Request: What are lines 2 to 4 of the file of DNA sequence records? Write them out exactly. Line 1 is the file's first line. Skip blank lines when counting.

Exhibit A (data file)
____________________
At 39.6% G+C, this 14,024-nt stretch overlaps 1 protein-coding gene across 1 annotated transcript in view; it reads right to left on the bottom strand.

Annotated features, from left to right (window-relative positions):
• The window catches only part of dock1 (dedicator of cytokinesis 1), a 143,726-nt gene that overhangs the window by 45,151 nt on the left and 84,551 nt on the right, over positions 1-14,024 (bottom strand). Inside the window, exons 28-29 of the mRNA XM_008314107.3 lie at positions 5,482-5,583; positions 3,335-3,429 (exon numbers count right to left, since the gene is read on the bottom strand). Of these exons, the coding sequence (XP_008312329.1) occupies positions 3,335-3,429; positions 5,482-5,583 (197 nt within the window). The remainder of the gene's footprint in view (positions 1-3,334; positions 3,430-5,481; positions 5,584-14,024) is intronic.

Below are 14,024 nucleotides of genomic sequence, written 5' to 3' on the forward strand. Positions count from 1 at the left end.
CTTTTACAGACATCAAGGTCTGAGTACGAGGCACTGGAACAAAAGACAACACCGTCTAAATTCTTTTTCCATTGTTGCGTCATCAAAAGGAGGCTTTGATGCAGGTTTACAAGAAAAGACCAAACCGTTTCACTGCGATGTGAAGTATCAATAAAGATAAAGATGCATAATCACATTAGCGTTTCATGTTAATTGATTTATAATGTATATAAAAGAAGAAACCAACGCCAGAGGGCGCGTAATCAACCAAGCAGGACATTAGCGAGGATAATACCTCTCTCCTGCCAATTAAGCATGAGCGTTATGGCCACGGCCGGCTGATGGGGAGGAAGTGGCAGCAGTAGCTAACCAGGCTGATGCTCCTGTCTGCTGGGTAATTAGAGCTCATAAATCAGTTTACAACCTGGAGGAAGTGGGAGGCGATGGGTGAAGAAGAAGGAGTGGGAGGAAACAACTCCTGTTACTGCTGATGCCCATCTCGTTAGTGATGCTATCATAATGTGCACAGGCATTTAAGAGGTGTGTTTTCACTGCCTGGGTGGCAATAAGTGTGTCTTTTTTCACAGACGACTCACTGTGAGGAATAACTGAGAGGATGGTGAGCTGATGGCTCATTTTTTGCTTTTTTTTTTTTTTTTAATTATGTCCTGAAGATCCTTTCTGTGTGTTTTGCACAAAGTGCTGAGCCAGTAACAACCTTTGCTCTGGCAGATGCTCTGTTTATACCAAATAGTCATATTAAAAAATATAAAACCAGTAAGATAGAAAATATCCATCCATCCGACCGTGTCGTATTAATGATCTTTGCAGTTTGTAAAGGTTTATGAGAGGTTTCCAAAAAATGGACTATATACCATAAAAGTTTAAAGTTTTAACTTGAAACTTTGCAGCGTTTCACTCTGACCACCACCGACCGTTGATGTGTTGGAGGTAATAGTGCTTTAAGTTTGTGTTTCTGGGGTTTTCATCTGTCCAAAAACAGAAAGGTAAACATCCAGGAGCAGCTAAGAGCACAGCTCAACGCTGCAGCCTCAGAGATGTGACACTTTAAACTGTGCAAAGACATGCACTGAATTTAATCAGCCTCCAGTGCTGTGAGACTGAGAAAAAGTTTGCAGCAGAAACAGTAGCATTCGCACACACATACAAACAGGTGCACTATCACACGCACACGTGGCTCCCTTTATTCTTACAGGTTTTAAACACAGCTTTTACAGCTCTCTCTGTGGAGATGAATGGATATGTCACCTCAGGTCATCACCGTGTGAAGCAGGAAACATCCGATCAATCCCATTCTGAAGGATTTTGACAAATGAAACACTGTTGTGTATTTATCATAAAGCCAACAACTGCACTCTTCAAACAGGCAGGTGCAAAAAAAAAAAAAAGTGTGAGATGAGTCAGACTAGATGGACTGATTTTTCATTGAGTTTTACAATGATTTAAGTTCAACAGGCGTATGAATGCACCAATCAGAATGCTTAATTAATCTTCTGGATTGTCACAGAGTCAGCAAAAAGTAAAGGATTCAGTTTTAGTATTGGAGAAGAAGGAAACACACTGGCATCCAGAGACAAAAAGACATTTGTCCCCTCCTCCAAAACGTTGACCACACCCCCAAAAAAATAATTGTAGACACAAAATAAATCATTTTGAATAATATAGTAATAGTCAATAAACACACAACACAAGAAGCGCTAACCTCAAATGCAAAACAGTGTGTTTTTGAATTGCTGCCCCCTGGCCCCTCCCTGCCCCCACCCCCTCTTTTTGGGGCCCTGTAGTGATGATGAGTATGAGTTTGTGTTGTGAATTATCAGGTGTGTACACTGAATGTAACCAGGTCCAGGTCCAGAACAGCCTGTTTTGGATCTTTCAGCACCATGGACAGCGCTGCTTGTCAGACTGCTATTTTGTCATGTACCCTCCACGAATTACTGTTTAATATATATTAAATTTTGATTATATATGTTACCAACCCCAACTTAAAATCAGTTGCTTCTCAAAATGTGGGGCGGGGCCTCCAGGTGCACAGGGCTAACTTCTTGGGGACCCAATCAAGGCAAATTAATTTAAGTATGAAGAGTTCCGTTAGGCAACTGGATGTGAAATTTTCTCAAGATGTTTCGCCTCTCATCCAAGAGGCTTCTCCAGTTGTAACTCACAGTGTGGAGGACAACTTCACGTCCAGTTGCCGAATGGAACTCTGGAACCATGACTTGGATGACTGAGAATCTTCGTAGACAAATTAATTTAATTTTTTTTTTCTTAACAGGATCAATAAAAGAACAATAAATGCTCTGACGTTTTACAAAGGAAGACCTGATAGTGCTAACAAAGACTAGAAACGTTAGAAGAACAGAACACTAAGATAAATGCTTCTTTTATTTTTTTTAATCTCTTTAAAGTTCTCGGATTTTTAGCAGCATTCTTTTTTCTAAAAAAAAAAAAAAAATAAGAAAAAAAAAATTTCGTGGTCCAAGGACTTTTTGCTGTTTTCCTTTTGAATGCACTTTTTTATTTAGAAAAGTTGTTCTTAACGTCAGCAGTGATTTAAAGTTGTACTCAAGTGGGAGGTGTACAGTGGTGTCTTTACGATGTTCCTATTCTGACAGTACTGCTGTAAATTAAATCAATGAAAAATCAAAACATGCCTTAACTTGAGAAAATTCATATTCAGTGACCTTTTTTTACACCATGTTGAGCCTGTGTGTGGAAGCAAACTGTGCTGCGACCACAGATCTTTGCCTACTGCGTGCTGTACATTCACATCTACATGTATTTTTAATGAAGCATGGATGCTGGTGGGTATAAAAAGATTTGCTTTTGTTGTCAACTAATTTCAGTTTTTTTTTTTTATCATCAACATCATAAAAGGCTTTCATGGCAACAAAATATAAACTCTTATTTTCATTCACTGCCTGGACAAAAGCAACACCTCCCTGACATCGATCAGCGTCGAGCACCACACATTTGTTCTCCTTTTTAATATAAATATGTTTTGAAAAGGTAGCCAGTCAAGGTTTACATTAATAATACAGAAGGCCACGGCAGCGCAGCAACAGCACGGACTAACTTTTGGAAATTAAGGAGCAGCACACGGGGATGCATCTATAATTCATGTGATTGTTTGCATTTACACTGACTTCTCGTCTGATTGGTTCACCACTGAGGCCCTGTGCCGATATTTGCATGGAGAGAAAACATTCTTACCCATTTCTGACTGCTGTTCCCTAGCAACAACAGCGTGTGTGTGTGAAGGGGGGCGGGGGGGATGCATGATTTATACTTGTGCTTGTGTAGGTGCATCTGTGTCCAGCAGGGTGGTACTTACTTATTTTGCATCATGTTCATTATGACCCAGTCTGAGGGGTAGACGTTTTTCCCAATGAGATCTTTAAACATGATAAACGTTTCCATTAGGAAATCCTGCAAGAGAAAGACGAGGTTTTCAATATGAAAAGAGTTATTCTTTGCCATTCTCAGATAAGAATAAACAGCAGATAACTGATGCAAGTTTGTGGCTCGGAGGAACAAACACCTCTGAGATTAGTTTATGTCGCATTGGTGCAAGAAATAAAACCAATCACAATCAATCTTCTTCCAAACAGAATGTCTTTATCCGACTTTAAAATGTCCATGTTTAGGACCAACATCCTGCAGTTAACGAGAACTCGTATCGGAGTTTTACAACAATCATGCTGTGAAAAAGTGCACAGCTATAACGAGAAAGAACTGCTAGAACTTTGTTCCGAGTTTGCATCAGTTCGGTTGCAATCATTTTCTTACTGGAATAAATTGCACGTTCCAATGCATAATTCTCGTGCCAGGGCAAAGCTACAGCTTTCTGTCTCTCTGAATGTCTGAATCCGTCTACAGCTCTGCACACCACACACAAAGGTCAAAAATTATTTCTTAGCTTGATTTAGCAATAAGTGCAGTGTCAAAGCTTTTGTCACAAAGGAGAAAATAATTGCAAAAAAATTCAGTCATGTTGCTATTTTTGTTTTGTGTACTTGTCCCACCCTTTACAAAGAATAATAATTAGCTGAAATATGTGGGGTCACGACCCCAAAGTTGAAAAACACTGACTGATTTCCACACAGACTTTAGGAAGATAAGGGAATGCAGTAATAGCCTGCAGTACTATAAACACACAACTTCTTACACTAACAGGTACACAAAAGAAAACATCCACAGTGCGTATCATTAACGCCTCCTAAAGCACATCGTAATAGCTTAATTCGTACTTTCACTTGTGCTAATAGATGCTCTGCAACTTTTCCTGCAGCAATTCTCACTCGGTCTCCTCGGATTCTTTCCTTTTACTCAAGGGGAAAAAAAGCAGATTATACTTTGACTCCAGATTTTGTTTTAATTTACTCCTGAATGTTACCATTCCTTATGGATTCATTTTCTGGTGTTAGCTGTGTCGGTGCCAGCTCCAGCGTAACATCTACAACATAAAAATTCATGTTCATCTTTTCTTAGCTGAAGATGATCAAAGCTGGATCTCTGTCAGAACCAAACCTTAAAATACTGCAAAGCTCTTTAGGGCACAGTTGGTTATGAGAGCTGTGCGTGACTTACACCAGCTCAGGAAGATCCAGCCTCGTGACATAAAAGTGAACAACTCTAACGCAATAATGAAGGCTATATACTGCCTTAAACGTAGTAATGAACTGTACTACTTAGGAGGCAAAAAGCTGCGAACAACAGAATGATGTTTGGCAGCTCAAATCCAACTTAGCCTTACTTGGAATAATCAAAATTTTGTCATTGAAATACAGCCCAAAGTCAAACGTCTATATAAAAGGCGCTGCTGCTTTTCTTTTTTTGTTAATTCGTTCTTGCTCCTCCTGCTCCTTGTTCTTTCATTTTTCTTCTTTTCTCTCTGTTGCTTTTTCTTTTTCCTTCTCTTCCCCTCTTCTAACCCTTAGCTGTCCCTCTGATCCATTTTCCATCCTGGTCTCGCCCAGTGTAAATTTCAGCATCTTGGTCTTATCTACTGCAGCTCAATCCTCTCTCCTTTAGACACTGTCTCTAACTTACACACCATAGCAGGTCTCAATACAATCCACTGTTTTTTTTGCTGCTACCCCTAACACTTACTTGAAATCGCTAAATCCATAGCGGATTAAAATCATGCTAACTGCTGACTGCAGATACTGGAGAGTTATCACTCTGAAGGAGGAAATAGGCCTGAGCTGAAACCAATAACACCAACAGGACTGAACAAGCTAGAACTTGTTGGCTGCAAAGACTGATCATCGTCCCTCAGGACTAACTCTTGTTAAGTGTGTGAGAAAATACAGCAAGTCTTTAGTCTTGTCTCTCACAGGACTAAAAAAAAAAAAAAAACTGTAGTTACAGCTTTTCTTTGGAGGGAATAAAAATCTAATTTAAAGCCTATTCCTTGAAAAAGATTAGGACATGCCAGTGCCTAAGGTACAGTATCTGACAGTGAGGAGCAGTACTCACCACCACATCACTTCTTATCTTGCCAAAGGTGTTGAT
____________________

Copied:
Annotated features, from left to right (window-relative positions):
• The window catches only part of dock1 (dedicator of cytokinesis 1), a 143,726-nt gene that overhangs the window by 45,151 nt on the left and 84,551 nt on the right, over positions 1-14,024 (bottom strand). Inside the window, exons 28-29 of the mRNA XM_008314107.3 lie at positions 5,482-5,583; positions 3,335-3,429 (exon numbers count right to left, since the gene is read on the bottom strand). Of these exons, the coding sequence (XP_008312329.1) occupies positions 3,335-3,429; positions 5,482-5,583 (197 nt within the window). The remainder of the gene's footprint in view (positions 1-3,334; positions 3,430-5,481; positions 5,584-14,024) is intronic.

Below are 14,024 nucleotides of genomic sequence, written 5' to 3' on the forward strand. Positions count from 1 at the left end.